Trends in Prescribing Preferences for Antidiabetic Medications Among Patients With Type 2 Diabetes in the U.K. With and Without Chronic Kidney Disease, 2006–2020

Julia Liaw; Meera Harhay; Soko Setoguchi; Tobias Gerhard; Chintan V. Dave

Published Year: 08/19/2022

OBJECTIVE: To evaluate trends in antidiabetic medication initiation patterns among patients with type 2 diabetes mellitus (T2DM) with and without chronic kidney disease (CKD).

RESEARCH DESIGN AND METHODS: A retrospective cohort study using the UK Clinical Practice Research Datalink (2006–2020) was conducted to evaluate the overall, first-, and second line (after metformin) medication initiation patterns among patients with CKD (n = 38,622) and those without CKD (n = 230,963) who had T2DM.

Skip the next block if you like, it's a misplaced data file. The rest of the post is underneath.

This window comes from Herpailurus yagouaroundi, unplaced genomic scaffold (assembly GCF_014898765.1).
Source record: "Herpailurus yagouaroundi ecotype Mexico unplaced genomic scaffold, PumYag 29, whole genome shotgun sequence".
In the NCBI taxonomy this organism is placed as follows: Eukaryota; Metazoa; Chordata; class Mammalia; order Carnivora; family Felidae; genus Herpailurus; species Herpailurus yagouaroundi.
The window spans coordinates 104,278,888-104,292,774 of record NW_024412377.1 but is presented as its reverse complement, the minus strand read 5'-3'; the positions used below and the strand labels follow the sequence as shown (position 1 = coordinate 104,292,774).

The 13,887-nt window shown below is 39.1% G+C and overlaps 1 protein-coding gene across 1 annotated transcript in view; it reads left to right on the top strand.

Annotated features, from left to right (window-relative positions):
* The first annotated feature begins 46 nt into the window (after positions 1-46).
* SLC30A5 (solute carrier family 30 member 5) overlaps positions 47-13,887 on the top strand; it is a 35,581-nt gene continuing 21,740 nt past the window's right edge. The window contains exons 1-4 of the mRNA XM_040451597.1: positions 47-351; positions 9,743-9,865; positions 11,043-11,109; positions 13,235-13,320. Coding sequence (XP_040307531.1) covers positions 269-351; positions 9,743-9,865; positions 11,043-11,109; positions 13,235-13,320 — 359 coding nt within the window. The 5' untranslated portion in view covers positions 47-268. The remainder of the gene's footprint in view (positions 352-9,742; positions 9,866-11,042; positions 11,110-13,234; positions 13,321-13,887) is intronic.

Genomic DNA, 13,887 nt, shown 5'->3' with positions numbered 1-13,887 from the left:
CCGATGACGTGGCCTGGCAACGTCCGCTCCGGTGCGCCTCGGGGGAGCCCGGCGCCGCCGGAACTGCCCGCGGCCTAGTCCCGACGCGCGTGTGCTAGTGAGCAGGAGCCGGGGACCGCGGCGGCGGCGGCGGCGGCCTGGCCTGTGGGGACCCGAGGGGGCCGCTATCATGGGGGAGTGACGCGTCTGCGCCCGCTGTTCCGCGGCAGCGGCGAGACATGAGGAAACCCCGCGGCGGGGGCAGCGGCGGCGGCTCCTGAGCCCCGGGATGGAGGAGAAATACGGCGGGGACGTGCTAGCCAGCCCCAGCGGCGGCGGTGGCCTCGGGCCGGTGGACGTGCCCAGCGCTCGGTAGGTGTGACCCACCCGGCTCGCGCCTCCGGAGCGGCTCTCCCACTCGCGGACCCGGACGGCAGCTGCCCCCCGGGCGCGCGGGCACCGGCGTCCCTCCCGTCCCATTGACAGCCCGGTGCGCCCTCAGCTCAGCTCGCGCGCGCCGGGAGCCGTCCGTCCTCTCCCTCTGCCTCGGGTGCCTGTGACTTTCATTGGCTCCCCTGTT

RESULTS: Relative to other glucose-lowering therapies, metformin initiations declined overall but remained the first-line treatment of choice for both patients with and those without CKD. Sodium-glucose cotransporter-2 (SGLT2i) use increased modestly among patients with CKD, but this increase was more pronounced among patients without CKD; by 2020, patients without CKD, compared with patients with CKD, were three (28.5% vs. 9.4%) and six (46.3% vs. 7.9%) times more likely to initiate SGLT2i overall and as second-line therapy, respectively. Glucagon-like peptide 1 receptor agonist (GLP-1RA) use was minimal regardless of CKD status (<5%), whereas both dipeptidyl peptidase-4 inhibitor (DPP4i) and sulfonylurea use remained high among patients with CKD. For instance, by 2020, and among patients with CKD, DPP4i and sulfonylureas constituted 28.3% and 20.6% of all initiations, and 57.4% and 30.3% of second-line initiations, respectively.